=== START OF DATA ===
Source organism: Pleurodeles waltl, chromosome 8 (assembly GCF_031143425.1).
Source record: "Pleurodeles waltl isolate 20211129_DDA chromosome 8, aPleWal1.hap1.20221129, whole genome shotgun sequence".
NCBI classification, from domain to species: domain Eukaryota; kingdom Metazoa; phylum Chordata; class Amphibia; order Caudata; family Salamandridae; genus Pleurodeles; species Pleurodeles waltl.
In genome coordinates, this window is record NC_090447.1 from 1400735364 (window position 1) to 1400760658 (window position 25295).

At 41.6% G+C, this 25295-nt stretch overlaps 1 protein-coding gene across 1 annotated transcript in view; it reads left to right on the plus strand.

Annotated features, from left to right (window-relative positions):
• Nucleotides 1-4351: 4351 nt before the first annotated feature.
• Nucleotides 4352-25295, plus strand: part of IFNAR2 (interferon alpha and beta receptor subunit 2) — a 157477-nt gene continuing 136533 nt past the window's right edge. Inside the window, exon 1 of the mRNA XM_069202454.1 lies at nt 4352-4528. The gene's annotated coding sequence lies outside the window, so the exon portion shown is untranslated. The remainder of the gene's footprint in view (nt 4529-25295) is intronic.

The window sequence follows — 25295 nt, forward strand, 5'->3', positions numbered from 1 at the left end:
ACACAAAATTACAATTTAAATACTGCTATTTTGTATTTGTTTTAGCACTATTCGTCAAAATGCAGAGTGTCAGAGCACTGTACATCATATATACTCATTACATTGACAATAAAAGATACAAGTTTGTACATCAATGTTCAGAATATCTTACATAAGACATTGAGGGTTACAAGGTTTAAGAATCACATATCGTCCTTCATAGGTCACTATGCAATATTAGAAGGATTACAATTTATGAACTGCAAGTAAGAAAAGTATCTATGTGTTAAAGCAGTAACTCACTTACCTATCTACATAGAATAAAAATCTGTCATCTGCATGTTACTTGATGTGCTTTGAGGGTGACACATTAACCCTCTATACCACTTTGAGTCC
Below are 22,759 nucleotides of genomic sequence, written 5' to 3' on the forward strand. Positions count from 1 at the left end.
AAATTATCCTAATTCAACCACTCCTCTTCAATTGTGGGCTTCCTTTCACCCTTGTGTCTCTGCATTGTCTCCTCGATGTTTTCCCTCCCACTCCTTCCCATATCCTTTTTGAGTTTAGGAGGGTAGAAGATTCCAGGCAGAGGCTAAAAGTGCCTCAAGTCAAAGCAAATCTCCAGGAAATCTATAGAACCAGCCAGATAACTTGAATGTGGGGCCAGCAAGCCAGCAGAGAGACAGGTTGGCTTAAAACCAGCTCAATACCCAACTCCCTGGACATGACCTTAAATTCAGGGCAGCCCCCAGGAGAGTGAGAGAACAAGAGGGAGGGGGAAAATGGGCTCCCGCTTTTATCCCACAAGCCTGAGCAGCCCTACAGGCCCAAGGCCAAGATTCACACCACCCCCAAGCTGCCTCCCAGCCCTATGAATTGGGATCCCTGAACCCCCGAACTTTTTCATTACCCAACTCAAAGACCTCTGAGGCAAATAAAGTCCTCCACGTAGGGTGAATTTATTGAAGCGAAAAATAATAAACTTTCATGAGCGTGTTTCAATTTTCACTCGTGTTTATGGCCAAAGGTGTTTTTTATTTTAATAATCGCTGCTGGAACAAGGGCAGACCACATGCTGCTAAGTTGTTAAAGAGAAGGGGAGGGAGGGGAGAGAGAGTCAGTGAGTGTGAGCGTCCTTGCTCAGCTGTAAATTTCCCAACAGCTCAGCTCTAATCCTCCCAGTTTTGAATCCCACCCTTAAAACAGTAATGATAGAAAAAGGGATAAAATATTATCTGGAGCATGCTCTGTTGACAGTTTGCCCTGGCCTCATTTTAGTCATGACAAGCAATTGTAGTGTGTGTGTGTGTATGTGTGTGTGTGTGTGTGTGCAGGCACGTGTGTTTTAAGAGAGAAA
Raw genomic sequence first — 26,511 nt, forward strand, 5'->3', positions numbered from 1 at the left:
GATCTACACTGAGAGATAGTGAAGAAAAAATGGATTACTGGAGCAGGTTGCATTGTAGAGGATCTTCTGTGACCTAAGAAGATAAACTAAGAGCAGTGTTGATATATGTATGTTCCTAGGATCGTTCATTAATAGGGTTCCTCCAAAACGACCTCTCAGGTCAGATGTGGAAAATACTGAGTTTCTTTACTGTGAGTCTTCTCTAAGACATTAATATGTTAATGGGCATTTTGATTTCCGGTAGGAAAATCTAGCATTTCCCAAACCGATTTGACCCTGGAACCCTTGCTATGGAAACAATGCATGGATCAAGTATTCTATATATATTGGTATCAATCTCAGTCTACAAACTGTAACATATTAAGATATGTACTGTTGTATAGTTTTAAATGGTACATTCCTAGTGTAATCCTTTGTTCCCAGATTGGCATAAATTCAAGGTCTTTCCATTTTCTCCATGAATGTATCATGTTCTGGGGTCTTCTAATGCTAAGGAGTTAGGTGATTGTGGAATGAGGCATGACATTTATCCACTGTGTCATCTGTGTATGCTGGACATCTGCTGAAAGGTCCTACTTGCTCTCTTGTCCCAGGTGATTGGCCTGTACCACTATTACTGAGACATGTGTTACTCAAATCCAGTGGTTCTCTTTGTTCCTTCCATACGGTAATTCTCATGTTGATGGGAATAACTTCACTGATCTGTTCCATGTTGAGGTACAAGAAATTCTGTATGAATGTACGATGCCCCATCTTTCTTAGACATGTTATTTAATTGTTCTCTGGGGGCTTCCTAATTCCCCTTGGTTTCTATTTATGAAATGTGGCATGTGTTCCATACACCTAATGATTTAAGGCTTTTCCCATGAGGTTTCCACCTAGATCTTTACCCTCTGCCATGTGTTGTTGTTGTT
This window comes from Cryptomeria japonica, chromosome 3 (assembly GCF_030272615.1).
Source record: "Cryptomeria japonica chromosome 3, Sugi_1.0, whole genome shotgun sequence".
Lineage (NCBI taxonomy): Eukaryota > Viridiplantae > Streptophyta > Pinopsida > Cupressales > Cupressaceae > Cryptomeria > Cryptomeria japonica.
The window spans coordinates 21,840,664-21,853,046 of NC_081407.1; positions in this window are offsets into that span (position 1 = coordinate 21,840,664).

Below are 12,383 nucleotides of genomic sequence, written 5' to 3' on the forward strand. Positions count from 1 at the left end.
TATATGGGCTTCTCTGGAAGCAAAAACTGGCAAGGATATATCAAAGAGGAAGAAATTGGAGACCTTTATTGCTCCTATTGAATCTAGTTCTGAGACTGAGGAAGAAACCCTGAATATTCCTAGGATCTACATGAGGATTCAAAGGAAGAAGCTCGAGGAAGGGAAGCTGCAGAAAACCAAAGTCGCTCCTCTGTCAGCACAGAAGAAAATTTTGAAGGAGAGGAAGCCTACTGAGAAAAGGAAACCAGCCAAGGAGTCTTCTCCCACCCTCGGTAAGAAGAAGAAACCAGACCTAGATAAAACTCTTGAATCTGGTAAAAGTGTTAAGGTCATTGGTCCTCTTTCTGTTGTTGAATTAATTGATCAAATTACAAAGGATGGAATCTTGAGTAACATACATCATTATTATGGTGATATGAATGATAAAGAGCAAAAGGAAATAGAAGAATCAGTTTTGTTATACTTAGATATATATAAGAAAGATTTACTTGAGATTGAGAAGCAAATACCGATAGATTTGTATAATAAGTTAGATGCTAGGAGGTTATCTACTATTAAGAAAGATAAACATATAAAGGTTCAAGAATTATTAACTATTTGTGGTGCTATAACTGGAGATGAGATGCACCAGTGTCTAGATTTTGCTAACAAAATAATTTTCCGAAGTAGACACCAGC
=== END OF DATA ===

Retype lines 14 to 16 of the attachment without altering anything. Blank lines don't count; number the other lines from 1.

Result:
GATCTACACTGAGAGATAGTGAAGAAAAAATGGATTACTGGAGCAGGTTGCATTGTAGAGGATCTTCTGTGACCTAAGAAGATAAACTAAGAGCAGTGTTGATATATGTATGTTCCTAGGATCGTTCATTAATAGGGTTCCTCCAAAACGACCTCTCAGGTCAGATGTGGAAAATACTGAGTTTCTTTACTGTGAGTCTTCTCTAAGACATTAATATGTTAATGGGCATTTTGATTTCCGGTAGGAAAATCTAGCATTTCCCAAACCGATTTGACCCTGGAACCCTTGCTATGGAAACAATGCATGGATCAAGTATTCTATATATATTGGTATCAATCTCAGTCTACAAACTGTAACATATTAAGATATGTACTGTTGTATAGTTTTAAATGGTACATTCCTAGTGTAATCCTTTGTTCCCAGATTGGCATAAATTCAAGGTCTTTCCATTTTCTCCATGAATGTATCATGTTCTGGGGTCTTCTAATGCTAAGGAGTTAGGTGATTGTGGAATGAGGCATGACATTTATCCACTGTGTCATCTGTGTATGCTGGACATCTGCTGAAAGGTCCTACTTGCTCTCTTGTCCCAGGTGATTGGCCTGTACCACTATTACTGAGACATGTGTTACTCAAATCCAGTGGTTCTCTTTGTTCCTTCCATACGGTAATTCTCATGTTGATGGGAATAACTTCACTGATCTGTTCCATGTTGAGGTACAAGAAATTCTGTATGAATGTACGATGCCCCATCTTTCTTAGACATGTTATTTAATTGTTCTCTGGGGGCTTCCTAATTCCCCTTGGTTTCTATTTATGAAATGTGGCATGTGTTCCATACACCTAATGATTTAAGGCTTTTCCCATGAGGTTTCCACCTAGATCTTTACCCTCTGCCATGTGTTGTTGTTGTT
This window comes from Cryptomeria japonica, chromosome 3 (assembly GCF_030272615.1).
Source record: "Cryptomeria japonica chromosome 3, Sugi_1.0, whole genome shotgun sequence".